Java and Justice

Last week, Starbucks came out in favor of marriage equality. In their letter of support, Karen Holmes, executive vice president, Starbucks, noted Starbucks’s “lengthy history leading and supporting policies that promote equality and inclusion.”

This position is one hundred percent consistent with Starbucks’s visible commitment to diversity and inclusion---a policy that permeates every sphere of Starbucks. The people who work there, the people who consume coffee and food there, the people who sit for hours working, socializing, and sometimes just having a place to go.

Starbucks is the place to find solitude and companionship. Starbucks is where people go to write their books, find their mates, launch their new businesses, plan their divorces, celebrate their promotions and victories, and to cry with their friends.

When my marriage needs a little pick-me-up, we head to the movies and Starbucks….After all, we can do both in the 3 hours that comprises the amount of time that the baby will stay with a non-family member. There is magic at Starbucks. Low lights, nice seating, bits and pieces of Italian floating around, lending an aura of romance and adventure to the occasion.

Right now, I have friends for whom Starbucks is the staging area for major events, unfolding life changes, and burgeoning careers. One friend is writing a play. She is diligent, relentless, and remarkably talented. She is also caffeinated. On any given day, she is writing her 20 pages, blogging successfully, and generally being a good friend to me and her other friends.

Another friend is running a small business amidst an intense family challenge that is occurring in the background and greatly challenging her family’s emotional resources. She is prevailing, tending gently an determinedly to the needs of her family, and restoring herself and her sense of well-being over cups of coffee and a nice window seat.

Starbucks represents the site of many different, often intersecting, vibrant communities---and being part of a tight-knit community can lead to better health and a longer life. A 10-year study found that older people with a large circle of friends were 22% less likely to die during the study period. Another study, published in the Journal of Clinical Oncology in 2006, looked at what happened to 2,835 nurses with breast cancer based on their social networks. Compared with women with strong social networks, women who were socially isolated were 66% more likely to die (from any cause) and twice as likely to die from breast cancer.
On any given day, I know that I can walk into Starbucks and run into my friends, either alone, with each other, or with their kids. We can work. We can play. We can hang out with our kids….all over a cup of coffee.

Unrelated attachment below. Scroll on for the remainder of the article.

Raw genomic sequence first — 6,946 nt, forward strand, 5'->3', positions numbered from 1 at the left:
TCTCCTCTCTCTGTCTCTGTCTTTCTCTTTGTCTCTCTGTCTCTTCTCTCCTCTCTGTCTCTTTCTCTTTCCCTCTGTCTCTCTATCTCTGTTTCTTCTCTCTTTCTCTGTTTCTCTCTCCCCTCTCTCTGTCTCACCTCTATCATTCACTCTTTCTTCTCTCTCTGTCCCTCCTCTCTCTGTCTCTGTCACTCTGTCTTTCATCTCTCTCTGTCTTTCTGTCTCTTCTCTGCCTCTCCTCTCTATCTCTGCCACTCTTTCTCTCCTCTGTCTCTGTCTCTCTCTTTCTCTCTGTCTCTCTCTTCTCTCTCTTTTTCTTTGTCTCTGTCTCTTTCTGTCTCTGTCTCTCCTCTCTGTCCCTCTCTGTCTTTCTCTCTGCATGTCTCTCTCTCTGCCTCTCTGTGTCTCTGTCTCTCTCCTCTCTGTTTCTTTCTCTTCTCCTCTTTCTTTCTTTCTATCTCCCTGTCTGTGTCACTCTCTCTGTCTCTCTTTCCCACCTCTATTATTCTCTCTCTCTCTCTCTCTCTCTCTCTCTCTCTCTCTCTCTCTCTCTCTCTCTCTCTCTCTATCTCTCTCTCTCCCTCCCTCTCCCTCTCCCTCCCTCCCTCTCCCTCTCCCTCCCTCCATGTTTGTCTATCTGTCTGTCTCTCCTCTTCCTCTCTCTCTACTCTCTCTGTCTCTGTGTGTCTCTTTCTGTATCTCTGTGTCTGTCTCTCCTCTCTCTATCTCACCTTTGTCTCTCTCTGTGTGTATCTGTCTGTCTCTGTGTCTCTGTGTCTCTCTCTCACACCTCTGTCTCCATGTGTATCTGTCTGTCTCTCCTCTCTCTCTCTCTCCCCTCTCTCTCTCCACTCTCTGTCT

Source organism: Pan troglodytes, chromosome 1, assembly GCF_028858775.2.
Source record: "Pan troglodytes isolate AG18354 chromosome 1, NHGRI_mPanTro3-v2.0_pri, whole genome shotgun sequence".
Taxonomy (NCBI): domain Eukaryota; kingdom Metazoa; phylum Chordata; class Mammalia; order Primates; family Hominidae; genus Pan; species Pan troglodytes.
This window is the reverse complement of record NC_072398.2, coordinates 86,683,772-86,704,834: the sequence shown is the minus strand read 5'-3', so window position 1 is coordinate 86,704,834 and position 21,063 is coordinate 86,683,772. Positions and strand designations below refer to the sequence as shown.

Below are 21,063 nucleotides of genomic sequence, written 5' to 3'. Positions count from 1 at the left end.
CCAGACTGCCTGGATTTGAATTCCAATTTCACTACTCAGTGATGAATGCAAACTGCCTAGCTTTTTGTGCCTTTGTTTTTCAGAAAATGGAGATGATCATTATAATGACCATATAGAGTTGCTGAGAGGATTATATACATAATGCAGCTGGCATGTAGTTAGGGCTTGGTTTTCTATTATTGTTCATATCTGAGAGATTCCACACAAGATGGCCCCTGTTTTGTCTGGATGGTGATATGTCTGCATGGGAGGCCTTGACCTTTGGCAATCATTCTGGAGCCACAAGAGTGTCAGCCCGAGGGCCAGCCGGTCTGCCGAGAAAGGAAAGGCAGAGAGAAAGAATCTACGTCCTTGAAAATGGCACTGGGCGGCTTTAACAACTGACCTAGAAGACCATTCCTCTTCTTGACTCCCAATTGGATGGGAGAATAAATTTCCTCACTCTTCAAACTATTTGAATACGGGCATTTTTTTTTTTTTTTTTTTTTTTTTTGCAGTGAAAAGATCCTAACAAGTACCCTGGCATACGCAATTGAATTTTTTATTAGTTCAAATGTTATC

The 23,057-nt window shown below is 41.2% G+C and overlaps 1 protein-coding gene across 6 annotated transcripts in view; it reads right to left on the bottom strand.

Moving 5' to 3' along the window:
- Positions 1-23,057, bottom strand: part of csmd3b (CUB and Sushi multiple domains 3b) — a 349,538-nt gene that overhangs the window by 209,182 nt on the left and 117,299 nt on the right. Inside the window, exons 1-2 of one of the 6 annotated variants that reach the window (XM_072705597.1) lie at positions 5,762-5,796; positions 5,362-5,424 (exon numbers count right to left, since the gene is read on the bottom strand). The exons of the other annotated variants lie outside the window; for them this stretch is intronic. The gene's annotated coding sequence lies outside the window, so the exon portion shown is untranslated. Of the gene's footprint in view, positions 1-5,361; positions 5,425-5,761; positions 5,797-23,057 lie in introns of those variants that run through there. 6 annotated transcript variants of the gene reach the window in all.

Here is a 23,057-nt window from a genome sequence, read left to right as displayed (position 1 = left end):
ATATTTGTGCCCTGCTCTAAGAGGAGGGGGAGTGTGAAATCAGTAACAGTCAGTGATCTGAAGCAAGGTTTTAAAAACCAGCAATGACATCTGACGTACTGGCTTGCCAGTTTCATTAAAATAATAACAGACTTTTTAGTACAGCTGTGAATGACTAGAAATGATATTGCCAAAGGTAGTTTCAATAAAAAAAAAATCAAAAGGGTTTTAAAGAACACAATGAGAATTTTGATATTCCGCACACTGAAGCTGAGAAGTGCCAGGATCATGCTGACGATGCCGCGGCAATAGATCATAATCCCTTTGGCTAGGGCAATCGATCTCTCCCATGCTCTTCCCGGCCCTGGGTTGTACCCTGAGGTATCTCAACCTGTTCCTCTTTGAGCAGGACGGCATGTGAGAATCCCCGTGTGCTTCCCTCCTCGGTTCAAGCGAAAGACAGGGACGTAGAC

Anonymous said…
I'm having trouble with Frank O'hara tonight. Specifically, his book of poems; "Meditations in an Emergency."

I can't tell if there's just nothing there to appreciate, or whether it's there and it's simply that I don't get it.

The poems are so rambling, so non-conventional, I feel like stopping half-way through each one. Was he on some drug? Was it that he was just bursting with these thoughts, that come out this way?

Half of me wants to resign myself to sit down and read this whole thing cover to cover, maybe with wine, to give it a chance of somehow coming into focus. The focus of meaning something to me, even if that is only that I can see the what was in the mind of the author.

On the other hand, maybe I should donate it to the library, some impressionable 17 year old who thinks everything means something might get it, somehow.
Anonymous said…
When I used to haunt Starbucks, I was there to study or read various things. It seems these days that more studying goes on at SBUX than in libraries. Maybe that was just the nature of my hood.

Imagine if libraries offered coffee? Hey, and who made the rule that there was to be no talking in the library? What a silly rule! People want to inter-act. Imagine what a hub of activity a library could be if you could only talk out loud. Does it really kill off the ability to read a book?

Maybe that is what Starbucks really is; a library with coffee talk. BYOBook.
Anonymous said…
A woman has a burglar break in and steal $100 and kill her. Everyone says; "what a horrible tragedy."

A woman has a burglar break in and steal $10,000 and kill her. Everyone says; "what was she doing with that kind of money around the house?"
Anonymous said…
Hunger Games movie tickets go on sale today! Woo Hoo! 23 million copies of the book have been sold. It rocks. It is going to be on IMAX for only 1 week.

The movie stars the gorgeous Jennifer Lawrence (LOVE HER).

The Hunger Games may be the only book length book I've ever read in one day. Helter Skelter was like that, you just couldn't put it down. If you have not read H.S. and you need a good tear through 1000 pages book, that's the one. Even if you know the story well, it's still scary as hell.

Jennifer Lawrence (LOVE HER).

Got to go. All the Presidents Men is on TCM. William Goldman won an Oscar for the script. There's another good book; "Adventures in the Screen Trade" by W. Goldman. He won an Oscar for this movie as Best Adapted Screenplay and another Oscar for Best Original Screenplay for...Butch Cassidy and the Sundance Kid. There's a writer for ya. Also, Marathon Man was his book and screenplay, if you're scoring at home.

Popular posts from this blog

Coffee Prices Explode & Global Coffee Gratitude

Happiness Is…Buying a New Coffee Maker & Getting a Refund for the Old One

Who is Juan Valdez and why I drink instant coffee